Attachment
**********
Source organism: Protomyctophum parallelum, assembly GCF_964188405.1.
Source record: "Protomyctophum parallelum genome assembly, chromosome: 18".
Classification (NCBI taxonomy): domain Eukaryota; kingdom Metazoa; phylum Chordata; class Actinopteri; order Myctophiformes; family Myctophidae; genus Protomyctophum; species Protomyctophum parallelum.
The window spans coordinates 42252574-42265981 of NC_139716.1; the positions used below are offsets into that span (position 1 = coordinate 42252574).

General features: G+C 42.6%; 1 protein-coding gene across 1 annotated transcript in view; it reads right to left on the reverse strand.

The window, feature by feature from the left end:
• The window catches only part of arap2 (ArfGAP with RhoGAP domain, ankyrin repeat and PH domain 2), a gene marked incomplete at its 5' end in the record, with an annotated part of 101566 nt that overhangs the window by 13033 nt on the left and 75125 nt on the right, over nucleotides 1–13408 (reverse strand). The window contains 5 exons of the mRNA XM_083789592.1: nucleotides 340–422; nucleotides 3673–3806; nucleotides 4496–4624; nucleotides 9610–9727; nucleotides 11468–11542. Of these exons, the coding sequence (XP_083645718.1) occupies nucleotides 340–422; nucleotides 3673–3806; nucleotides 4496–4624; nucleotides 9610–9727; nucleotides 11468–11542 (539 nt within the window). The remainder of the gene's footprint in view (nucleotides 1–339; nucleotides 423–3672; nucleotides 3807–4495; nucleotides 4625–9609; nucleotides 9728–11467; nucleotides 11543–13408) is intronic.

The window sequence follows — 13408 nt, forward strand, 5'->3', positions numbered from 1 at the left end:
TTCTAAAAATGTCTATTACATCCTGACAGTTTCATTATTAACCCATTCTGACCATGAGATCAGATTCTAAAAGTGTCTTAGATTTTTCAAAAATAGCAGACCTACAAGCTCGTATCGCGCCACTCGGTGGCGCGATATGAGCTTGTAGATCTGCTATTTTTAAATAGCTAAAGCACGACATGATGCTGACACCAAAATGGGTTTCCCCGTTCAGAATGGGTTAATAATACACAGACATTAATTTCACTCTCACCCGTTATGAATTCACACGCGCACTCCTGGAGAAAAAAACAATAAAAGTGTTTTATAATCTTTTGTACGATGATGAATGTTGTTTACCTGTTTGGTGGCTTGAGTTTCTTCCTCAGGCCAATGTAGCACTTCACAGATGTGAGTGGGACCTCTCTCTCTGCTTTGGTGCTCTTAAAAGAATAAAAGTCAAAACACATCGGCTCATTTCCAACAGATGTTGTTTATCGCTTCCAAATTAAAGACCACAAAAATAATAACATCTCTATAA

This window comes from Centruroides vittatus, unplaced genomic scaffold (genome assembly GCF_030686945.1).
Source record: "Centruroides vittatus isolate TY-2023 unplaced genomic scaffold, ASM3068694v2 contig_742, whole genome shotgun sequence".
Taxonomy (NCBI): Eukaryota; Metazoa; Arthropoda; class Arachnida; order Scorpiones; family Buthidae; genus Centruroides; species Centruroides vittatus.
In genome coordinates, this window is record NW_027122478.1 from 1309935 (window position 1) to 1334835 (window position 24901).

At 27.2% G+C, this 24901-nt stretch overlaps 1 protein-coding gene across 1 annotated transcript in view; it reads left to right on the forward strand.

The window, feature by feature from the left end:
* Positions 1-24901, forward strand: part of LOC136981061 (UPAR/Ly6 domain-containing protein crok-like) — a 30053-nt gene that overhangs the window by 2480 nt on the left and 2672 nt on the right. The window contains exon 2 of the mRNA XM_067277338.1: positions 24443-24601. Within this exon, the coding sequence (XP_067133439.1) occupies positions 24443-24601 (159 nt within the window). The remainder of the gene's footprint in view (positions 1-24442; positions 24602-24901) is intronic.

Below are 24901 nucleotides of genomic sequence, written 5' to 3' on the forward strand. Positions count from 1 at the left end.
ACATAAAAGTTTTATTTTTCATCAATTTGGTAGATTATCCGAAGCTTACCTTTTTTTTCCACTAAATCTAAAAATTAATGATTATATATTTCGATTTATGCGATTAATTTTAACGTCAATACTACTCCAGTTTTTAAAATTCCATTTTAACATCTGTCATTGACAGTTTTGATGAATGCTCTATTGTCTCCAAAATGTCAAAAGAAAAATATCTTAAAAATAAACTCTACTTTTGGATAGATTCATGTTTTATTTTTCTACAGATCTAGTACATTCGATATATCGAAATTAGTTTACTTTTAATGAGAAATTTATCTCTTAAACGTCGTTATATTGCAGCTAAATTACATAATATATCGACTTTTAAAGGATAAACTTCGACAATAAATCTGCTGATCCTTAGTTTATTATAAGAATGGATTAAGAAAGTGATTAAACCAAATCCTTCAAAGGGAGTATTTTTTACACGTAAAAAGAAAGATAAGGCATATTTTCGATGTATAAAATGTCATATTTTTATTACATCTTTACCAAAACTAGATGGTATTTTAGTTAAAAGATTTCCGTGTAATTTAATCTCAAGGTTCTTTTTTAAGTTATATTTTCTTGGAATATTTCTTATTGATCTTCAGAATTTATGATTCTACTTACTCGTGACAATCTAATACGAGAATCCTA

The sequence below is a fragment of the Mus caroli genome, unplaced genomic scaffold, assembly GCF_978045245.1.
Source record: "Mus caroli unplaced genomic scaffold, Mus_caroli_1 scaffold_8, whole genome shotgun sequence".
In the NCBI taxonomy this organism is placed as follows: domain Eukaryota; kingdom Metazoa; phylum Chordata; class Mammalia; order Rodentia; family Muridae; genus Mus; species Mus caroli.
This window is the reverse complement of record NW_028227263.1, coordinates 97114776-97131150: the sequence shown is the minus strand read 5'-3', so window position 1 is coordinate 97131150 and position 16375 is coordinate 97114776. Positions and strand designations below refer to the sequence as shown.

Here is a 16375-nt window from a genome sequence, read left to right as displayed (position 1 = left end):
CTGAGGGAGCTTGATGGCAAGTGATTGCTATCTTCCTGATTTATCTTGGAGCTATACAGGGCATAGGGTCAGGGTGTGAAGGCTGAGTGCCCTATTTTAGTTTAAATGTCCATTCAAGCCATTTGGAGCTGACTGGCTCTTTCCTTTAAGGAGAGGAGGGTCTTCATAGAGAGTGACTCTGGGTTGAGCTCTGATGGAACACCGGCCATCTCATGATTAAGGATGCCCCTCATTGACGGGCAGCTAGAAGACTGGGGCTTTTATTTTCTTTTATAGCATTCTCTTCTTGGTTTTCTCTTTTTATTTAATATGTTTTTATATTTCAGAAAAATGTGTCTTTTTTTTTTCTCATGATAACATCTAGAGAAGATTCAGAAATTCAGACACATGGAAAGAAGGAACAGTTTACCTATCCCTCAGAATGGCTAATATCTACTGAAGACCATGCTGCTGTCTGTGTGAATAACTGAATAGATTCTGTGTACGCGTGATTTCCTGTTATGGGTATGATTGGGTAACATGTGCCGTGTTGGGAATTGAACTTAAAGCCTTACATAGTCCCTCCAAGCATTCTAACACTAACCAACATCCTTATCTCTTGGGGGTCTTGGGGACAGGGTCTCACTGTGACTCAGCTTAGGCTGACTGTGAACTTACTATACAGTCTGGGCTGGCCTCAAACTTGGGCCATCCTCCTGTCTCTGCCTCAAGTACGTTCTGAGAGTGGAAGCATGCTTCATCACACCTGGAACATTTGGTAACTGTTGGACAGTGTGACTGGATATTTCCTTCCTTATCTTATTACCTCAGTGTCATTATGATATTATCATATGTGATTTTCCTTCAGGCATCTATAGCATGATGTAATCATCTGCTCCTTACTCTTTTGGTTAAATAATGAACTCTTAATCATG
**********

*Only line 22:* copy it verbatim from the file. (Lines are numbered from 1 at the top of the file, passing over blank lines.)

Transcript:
This window is the reverse complement of record NW_028227263.1, coordinates 97114776-97131150: the sequence shown is the minus strand read 5'-3', so window position 1 is coordinate 97131150 and position 16375 is coordinate 97114776. Positions and strand designations below refer to the sequence as shown.